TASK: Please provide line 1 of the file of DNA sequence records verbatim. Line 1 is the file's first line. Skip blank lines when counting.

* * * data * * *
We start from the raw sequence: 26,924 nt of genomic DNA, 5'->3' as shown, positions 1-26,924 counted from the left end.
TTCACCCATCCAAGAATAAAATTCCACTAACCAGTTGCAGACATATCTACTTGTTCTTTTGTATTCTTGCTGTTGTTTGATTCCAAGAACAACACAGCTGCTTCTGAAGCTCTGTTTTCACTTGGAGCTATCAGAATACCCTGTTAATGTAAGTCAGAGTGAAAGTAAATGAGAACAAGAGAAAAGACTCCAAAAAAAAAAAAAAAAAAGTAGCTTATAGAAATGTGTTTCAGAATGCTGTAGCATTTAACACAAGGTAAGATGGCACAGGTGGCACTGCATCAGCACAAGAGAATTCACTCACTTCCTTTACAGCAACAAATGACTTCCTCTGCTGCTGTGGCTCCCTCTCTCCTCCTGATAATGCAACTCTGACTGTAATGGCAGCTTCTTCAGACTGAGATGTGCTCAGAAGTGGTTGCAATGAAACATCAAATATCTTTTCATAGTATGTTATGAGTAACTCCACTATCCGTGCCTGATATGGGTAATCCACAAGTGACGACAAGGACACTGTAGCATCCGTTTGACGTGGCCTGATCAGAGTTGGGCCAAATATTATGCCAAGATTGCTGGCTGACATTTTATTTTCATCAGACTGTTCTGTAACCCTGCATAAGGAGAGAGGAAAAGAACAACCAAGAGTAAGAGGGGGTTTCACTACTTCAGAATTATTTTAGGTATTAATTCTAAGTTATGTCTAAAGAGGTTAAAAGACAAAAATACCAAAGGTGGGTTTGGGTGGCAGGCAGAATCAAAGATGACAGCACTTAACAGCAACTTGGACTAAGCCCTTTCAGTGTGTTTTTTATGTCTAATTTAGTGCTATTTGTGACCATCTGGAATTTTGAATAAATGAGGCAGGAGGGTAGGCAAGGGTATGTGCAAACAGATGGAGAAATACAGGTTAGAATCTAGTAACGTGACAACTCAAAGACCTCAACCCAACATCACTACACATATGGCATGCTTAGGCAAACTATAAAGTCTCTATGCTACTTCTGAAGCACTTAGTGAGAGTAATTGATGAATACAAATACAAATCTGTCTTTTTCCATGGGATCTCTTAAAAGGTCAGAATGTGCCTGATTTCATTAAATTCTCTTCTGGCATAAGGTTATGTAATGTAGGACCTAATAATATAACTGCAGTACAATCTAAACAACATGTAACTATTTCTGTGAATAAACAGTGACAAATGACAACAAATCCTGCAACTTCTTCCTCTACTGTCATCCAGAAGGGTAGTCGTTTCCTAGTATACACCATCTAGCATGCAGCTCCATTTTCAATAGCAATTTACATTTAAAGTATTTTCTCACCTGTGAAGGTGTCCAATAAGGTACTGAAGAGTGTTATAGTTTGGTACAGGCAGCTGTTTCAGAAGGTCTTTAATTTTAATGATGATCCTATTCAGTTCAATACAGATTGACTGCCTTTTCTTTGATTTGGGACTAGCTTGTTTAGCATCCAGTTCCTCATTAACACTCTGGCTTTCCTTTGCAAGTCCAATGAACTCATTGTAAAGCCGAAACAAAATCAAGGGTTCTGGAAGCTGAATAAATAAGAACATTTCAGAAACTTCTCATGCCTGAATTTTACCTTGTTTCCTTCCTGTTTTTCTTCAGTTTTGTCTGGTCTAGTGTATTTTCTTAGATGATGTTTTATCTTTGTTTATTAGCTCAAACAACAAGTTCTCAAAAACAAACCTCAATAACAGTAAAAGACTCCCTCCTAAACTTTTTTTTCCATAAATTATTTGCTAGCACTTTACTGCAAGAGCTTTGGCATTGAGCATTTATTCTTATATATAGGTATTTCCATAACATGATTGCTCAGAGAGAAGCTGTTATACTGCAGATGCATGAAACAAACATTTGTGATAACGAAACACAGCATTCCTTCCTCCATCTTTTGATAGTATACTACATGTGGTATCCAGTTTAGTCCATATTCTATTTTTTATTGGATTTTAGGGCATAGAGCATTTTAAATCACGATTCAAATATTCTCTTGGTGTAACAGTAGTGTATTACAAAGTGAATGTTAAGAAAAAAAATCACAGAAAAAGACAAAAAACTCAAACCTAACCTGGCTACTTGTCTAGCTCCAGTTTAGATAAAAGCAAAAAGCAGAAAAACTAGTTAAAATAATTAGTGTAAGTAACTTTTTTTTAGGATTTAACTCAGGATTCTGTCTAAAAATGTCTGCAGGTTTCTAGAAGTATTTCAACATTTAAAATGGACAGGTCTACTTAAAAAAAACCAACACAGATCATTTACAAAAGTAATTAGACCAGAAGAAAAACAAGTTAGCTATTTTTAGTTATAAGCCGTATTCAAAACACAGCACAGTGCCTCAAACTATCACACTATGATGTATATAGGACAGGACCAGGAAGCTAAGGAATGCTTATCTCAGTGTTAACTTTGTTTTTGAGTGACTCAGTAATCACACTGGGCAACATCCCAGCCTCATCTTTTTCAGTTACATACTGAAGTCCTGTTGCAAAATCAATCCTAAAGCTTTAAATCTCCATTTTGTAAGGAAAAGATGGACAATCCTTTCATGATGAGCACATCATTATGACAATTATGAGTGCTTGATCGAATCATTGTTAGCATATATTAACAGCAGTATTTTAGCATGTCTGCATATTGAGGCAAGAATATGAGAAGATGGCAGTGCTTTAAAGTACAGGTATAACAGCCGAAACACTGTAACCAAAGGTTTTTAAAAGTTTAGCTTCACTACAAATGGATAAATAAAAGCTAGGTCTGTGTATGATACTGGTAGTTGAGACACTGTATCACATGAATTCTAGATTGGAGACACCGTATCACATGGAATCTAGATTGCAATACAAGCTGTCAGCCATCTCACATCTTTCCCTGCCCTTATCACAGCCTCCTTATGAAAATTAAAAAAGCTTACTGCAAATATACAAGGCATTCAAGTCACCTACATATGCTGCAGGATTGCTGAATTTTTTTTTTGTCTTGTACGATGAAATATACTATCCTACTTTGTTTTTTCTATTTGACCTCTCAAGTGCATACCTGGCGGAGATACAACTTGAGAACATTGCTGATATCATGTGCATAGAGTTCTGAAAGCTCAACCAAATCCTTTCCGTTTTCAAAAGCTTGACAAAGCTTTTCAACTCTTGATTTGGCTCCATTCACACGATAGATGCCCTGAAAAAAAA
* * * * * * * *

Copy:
We start from the raw sequence: 26,924 nt of genomic DNA, 5'->3' as shown, positions 1-26,924 counted from the left end.